from the mixed up files of Agent Manners – schmoozing at conferences

Dear Agent Manners,

To piggy-back on some of the Writer’s Conference questions.

I would like to attend a my first Writer’s Conference this summer. My two concerns are 1) I won’t know anyone, and 2) I feel somewhat uncomfortable talking about myself. I am neither shy nor gregarious and I’ve always enjoyed attending conferences but I worry it will be a lot of writers there with their buddies, and agents schmoozing with each other.

Are Writer’s Conferences like sororities (fraternities)? Or, can the serious, unpublished writer benefit from such an event as a social outcast?

Any suggestions on how to maneuver through one’s very first conference would be appreciated.

Thanks for your time,

Trying to Make it Work in the PNW

Dear Trying in PNW:

Conveniently, Agent Manners can point you to this excellent post from Mary Robinette Kowal about Schmoozing 101 in which she gives some great advice. In particular, per your point #2, Kowal recommends the art of schmoozing through the device of “the other person is more interesting than you are.”

Conferences can be a great experience, and an informative one, as well as a way to spend time with other writers who may understand more about all the challenges of the writing life than your family pet (no matter how good a listener Spot or Mittens might be). Agent Manners also reminds you that everyone was new at one point – even agents have their first conference where they don’t know anyone. Agent Manners also advocates volunteering to help out – the convention organizers will appreciate you and introduce you to people, and you may get an opportunity to escort an agent or editor or author guest.

Since you are in the PNW, Agent Manners recommends the Pacific Northwest Writers Conference. Agent Manners has attended this one in the past and it’s a great conference with much to offer, and has a very good reputation among agents.

13 responses to “from the mixed up files of Agent Manners – schmoozing at conferences

  1. Dear Trying,
    Hiya!
    I just attended my first writing conference in April. I blogged all about it.
    I was extremely nervous and I didn’t know anyone either. (As my first post about it– alone at McDonald’s– shows). But by the first evening, it was much much better. And by the time the conference wrapped up, I was in deep smit.
    I can’t wait to go to another one. 🙂

  2. The Schmoozing 101 link nor her journal are working. 😦

  3. Kowal recommends the art of schmoozing through the device of “the other person is more interesting than you are.”
    This is where I always worry about crossing the line between schmoozing and being an obnoxious ass-kisser. I think I’ve been on this earth long enough to know the difference, but the line seems to be a little different for everyone, so I’d love to read what she has to say on the topic.
    I attended BEA (my first convention with anything to do with the publishing industry), but I’d love to attend a writing conference just to soak up the atmosphere and get a better feel for it all, even if I don’t focus on schmoozing that first time.

  4. Thank you for the tips! I need all the schmoozing help I can get.
    I had trouble getting your links to work. In case other people had trouble with your links, I found it at http://www.maryrobinettekowal.com/journal/conventions-and-writing-or-schmoozing-101/
    Adrianne Middleton

  5. I think of it this way: most writers are at conferences because they want to be more successful than they currently are. Also, most writers toil away in solitude, and come to conferences to meet people and learn stuff. Thus, they’re as curious about you as you are about them. And many of them like to talk shop, too. (Unlike, say, your well-meaning but slightly baffled family.)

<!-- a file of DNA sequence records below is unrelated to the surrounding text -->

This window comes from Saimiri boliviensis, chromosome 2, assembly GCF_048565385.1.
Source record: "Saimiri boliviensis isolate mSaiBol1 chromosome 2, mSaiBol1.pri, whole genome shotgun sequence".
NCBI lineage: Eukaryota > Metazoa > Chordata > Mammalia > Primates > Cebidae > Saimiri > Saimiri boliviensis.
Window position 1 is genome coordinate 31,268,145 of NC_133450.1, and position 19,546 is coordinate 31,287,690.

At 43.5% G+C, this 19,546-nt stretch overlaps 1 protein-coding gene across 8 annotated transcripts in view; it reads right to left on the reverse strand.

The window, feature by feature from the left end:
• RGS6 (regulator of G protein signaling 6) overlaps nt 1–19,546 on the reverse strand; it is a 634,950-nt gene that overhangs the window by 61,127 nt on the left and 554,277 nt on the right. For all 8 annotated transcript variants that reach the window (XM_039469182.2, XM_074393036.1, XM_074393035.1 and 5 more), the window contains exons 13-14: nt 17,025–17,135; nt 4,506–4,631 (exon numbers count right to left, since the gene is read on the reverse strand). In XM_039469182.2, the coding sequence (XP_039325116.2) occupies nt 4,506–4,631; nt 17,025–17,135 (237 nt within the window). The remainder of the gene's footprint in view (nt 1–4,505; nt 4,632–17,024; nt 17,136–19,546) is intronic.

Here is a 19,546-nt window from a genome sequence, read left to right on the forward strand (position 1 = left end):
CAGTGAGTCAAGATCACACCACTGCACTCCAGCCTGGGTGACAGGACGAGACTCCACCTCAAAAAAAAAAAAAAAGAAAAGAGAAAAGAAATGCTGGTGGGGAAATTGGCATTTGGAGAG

So don’t think of it as some clique you have to crack. Think of it as a lot of people just like you. In other words, you write. So you fit right in.
    PS – I’d also recommend the Willamette Writers conference in Portland. Good speakers and workshops, and lots of opportunities to pitch, if you’re ready for that.

  6. Thanks!
    Dear Agent Manners,
    Thank you for answering my question! I’m going to try to check one of these shing-digs out this summer.
    Thanks to the others for sharing your experiences – I checked out hidyer’s blog entry for some reassurance. 🙂
    Ms. PNW

  7. Absolutely you should go to the conference. You’ll learn a lot and meet great people. I went alone to my first conference and I found many people who were there alone, and everyone was easy to talk to. Start with “What do you write?” and the conversation will naturally go from there. Talking about what you like to read is fun too. A whole hotel full of book lovers. How could you not like these people? How could they not like you?
    Margaret Yang

  8. Great timing…I was just mulling over the idea of attending my first conference, the Rocky Mountain Fiction Writer’s Conference in September…
    Good stuff (and the link to Schmoozing 101 worked for me).

    • I’ve been to RMFW’s conference twice and learned a ton both times. I highly recommend it. Also, I found the pros there to be just outstandingly friendly and helpful.
      Adrianne Middleton

  9. I attended PNWA a few years ago (by myself). It was a good experience, but very expensive. I’m shy, but I still found a number of friendly people to talk to. I actually preferred the Surrey Conference in BC. It had a more intimate feel and didn’t cost as much. And there were plenty of excellent agents there, including Donald Maass.

  10. What if I’m greatly addicted to Italian cooking and suffer from fear of vampires, so much so that I walk around in a cloud of garlic odor? Will this hamper my activities at conferences? We farmers are very troubled people.

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